I was planning on surfing at the Jetty, where when this kind of situation happens (10-11 ft at 12-17 seconds WNW), but after looking at it for a good 5-10 minutes nothing significant. Montara would be down-right dangerous because I don't know what will happen even if you paddle out in the relative calmness, sometimes there is a period that things get really messy.
So back to the usual Linda Mar again, and I actually had a lot of fun. Here things were closing out too, but when this happens, I just sit inside and wait for the white stuff to reform. When there is enough power like today that's the option that I use. I saw a lot of good people out there who have been actually taking off into these close out waves but then not riding at all. I do admire them to even think about taking off. For me, I take off on a relatively large amount of white water, but then they usually reform into ridable waves again, and having a lot of fun. I took a long board out and that helped out quite a bit.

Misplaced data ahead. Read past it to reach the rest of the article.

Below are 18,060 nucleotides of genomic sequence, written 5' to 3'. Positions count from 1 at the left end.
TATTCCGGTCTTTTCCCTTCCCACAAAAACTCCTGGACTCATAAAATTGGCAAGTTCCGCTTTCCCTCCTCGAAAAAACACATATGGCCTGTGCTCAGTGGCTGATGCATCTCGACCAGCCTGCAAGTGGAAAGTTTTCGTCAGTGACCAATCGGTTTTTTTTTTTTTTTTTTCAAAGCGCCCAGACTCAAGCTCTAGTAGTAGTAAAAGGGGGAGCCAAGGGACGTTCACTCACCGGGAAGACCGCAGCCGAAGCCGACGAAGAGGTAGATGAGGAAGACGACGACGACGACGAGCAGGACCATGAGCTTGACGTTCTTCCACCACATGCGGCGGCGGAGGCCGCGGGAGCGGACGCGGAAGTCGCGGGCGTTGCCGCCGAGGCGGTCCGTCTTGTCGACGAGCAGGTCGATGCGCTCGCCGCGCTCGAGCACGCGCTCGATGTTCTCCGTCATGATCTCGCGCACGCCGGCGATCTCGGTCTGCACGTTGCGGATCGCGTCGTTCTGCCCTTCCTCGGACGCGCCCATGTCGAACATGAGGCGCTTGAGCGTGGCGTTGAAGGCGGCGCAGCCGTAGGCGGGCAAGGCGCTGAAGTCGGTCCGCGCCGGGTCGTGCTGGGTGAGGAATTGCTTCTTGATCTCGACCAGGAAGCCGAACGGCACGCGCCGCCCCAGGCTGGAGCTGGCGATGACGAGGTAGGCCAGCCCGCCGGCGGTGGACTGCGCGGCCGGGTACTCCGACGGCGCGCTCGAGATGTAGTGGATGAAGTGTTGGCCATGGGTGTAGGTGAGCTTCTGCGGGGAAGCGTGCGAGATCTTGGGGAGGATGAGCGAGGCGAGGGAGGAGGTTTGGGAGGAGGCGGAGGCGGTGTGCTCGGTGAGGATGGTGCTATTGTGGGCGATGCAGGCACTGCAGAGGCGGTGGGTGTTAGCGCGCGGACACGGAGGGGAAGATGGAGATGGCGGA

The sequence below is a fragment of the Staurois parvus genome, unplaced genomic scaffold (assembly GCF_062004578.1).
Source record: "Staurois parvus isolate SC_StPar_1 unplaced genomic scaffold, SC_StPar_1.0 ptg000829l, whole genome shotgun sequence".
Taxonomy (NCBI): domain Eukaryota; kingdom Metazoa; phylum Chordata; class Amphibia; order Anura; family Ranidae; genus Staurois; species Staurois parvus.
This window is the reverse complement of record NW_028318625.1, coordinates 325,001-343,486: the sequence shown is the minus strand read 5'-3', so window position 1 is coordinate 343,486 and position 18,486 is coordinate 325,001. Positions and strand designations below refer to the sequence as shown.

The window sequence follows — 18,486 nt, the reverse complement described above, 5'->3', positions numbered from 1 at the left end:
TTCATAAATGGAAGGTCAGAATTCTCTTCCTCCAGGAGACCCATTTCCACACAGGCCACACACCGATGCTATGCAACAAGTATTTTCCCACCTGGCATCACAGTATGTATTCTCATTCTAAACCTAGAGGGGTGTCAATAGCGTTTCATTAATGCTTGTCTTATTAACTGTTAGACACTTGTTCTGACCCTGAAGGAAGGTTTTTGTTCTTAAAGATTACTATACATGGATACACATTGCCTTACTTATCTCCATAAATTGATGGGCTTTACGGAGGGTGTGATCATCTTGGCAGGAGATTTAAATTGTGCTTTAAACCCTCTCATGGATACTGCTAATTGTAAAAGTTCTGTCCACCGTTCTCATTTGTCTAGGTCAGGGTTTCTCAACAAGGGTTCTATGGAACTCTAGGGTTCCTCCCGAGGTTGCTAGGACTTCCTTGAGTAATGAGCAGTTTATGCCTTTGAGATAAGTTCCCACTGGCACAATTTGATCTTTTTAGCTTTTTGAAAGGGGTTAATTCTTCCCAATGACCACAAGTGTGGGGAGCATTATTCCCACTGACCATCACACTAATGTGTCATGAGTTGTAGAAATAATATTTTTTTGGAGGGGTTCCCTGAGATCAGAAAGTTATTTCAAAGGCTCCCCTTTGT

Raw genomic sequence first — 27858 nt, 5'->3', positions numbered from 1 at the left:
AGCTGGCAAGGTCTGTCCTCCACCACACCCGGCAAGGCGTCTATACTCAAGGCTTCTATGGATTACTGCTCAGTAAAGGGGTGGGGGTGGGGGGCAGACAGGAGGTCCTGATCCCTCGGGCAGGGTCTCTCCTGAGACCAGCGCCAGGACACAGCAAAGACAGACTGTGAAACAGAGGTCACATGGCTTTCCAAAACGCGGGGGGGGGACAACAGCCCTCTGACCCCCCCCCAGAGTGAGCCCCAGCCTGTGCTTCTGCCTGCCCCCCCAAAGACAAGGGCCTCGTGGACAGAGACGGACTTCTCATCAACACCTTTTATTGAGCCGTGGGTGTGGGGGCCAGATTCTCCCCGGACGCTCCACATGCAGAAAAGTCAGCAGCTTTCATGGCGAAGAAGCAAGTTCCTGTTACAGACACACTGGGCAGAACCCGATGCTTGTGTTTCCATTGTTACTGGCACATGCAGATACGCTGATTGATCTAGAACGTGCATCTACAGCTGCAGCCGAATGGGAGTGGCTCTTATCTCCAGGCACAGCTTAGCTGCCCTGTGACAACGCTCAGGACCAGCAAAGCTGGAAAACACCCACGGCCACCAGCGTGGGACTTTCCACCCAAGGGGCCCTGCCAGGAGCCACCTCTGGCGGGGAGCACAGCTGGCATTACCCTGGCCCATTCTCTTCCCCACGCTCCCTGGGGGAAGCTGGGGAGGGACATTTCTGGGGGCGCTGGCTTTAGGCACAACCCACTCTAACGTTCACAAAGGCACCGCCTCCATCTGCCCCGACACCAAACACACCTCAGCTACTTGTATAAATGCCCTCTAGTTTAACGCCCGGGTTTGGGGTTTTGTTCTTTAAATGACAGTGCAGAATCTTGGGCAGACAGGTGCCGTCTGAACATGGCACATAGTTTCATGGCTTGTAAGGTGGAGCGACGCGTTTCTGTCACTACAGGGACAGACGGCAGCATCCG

Areas that I had a lot of success or practices are;
- Picking the long board was a good idea. I had a better time today with it.
- Faster flick up. Today I did a lot of very fast flick ups. This was helpful in getting in to a control on these unstable white water situations.
- More successful take-offs. Faster flick up is helping in this area. Sometimes though the water is so strong that it gets between my body and the board separating me out as I paddle. In fact as I starting to go for bigger waves this started to happen a lot more on late starts. At one point though I just let that happen with just my hands hanging onto the board and then when the board gets into some speed I just stand up and that works. I want to see someone video this sequence because I think this will look as if I was completely buried in the white water and suddently I eemerge from it riding it out.
- Sometimes if I am overly eager to turn, I get eaten by the wave. I have to be careful.